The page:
Planning to homeschool this fall? Look to seasoned homeschool educatorsLearning at home, while a hot topic these days, isn’t unique to our current situation. Whether by choice or by circumstance, many children spend some of their elementary schooling learning at home – due to illness, family changes, teacher strikes, school closures, or extracurricular opportunities. This means that much is known about how to support children at home, so families unfamiliar with it can lean on a few best practices. By using some of these ideas, your family can rise to the challenge of learning at home – whenever it’s the best decision.
Create a space
When you’re selecting a space for children to do school work, you can work with whatever you have. Study success doesn’t depend on having the perfect setup. Instead, focus on comfort, flexibility, and the right amount of solitude to match the personality of the learner. If you have the space, keeping the learning area set up can help children settle into their routines more quickly, and it helps them to disengage when it’s time for other activities. However, you can also put the books or laptop in a dedicated box at the end of the day. If possible, let learners decorate and use colourful pens or notepads while working to lend an upbeat, personalized feel to their environment.
Build a routine
Children thrive on a solid daily routine, and learning time can easily become a part of that. Set clear expectations for the length of time learners will spend at each task. Add beginning- and end-of-day rituals to your routine to separate the learning time from other activities. Be sure to include breaks for healthy snacks to encourage the brain to rest and recharge. And think outside the school hours: if your family’s schedule allows, let children study at the times that suit their energy levels best (morning, afternoon, or evening).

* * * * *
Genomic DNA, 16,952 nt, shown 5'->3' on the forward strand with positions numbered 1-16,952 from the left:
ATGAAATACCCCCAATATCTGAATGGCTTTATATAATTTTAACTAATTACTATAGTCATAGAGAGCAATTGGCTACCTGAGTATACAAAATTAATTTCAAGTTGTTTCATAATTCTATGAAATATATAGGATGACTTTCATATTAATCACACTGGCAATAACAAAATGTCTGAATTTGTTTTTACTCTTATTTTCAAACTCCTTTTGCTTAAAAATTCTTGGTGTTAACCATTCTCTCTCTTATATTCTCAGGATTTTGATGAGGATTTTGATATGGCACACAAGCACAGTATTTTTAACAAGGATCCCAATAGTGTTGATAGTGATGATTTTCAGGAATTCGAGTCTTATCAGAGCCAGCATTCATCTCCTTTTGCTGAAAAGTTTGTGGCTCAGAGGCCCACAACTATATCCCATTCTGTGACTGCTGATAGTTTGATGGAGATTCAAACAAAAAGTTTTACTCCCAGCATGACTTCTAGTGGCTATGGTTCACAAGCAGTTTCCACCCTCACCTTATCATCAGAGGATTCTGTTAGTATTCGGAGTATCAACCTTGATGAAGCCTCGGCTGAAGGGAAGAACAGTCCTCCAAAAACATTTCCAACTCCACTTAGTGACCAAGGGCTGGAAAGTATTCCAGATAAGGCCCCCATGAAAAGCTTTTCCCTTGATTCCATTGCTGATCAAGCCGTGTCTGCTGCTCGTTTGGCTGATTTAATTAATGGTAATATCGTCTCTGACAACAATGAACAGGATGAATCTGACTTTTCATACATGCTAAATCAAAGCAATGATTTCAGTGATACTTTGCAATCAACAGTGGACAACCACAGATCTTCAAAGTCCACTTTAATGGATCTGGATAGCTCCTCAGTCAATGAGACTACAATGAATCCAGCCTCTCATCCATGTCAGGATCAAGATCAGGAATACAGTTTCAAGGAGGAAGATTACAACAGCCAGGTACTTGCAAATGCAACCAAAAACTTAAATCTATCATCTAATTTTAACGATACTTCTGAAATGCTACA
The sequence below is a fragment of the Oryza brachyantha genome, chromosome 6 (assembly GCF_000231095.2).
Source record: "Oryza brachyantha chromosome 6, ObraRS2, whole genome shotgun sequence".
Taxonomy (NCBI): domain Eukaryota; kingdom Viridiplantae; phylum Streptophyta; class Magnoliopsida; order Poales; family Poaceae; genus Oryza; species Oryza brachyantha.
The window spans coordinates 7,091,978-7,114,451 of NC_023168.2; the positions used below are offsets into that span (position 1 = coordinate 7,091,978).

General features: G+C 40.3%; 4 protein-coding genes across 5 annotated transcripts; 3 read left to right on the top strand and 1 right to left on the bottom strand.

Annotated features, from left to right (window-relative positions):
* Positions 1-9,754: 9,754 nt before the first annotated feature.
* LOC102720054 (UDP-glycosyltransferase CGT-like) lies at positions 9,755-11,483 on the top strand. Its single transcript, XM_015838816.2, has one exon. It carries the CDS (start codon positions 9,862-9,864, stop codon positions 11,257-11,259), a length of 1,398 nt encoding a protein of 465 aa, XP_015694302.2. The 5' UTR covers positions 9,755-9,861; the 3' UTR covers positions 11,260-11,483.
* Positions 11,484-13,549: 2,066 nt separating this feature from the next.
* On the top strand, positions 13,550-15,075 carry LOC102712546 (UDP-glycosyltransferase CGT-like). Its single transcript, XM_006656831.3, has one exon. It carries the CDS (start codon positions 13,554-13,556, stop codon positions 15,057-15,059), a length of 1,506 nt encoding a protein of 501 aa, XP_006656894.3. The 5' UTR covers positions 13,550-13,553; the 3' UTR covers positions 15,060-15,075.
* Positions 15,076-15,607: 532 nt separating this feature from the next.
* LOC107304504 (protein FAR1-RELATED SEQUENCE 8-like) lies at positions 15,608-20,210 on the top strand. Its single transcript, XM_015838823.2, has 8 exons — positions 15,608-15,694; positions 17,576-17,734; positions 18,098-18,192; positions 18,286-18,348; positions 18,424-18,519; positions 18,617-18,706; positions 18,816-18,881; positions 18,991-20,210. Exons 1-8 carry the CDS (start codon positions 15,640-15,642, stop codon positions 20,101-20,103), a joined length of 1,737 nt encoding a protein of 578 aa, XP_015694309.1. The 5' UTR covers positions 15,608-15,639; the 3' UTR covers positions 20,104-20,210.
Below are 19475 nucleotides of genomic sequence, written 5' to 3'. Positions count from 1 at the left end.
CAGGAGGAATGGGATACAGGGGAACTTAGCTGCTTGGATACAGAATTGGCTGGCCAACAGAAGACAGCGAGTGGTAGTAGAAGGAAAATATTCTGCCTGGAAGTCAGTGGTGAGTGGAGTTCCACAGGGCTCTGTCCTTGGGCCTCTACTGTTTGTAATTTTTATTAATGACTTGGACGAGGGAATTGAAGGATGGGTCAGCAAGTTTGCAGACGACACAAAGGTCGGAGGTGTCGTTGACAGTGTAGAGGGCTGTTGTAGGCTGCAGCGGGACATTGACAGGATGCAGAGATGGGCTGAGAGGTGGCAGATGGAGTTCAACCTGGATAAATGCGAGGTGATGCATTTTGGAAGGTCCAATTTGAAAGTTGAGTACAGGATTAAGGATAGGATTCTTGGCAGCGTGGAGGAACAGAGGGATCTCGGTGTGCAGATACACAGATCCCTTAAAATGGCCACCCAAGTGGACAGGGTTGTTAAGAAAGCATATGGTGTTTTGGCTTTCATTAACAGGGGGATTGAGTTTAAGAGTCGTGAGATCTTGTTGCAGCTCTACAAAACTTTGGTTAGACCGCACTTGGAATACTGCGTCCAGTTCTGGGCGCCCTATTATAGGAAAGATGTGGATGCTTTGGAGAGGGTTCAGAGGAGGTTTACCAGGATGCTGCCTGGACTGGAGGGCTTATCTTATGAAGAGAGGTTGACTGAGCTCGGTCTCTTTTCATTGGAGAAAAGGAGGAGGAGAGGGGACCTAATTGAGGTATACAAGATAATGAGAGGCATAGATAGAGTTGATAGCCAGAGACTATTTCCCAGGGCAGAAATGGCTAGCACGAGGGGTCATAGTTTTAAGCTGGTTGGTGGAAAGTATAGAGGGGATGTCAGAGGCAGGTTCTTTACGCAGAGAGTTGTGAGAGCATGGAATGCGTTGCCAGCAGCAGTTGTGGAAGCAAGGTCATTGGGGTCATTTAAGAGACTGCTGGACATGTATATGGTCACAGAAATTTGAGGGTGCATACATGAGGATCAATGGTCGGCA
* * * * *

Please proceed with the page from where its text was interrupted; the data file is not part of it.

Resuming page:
When a task requires memory or significant reading, it may be better to use paper. Some studies suggest that learners work at a slower pace on paper than using electronic media, and might therefore learn more. There are benefits to writing things down, too; because writing uses more areas of the brain, it’s thought to promote learning, and the tactile experience helps children build fine motor skills.
Remember physical activity and time outdoors
According to research by CHEO and Participaction, children need to accumulate 60 minutes of moderate to vigorous activity in addition to several hours of light activity every day to remain healthy. Choose learning activities that require some movement or standing whenever possible, and instruct children to be mindful of their bodies and to stretch and move around at least once every hour when reading or using technology. You can even add “phys ed” to your day with sports, dancing, or outdoor activity. Getting outside is a sure mood booster as well!
Even in homes where children have a dedicated full-time caregiver, they need opportunities to be responsible for their own learning. The level of independence a learner can handle is dependent on their age, ability, and personality, but you can provide a supportive environment that encourages children to challenge themselves and learn from mistakes. When children struggle with a learning activity, ask questions about what strategies they’ve tried before providing a solution. If they can’t solve a problem on their own or they make a mistake, help them to reflect on the experience to make a decision about what to do differently. Give them some resources – contact information for educators, reliable research sources, or books – and teach them to find answers on their own. Resourcefulness and independence, while difficult to gain, are skills for life.
For children registered in public schools and those following a more independent course of study, there are many resources for learning at home. For example, you can use the Ontario curriculum to decide what to learn about, or connect with homeschooling networks to learn about learning opportunities in your area. Programs that provide study support can also help you find new strategies to encourage children in home learning. Even your family doctor could have suggestions. Especially now, organizations and businesses are innovating to make sure children are still active, engaged, and healthy, so if you have questions, ask! You’re not alone.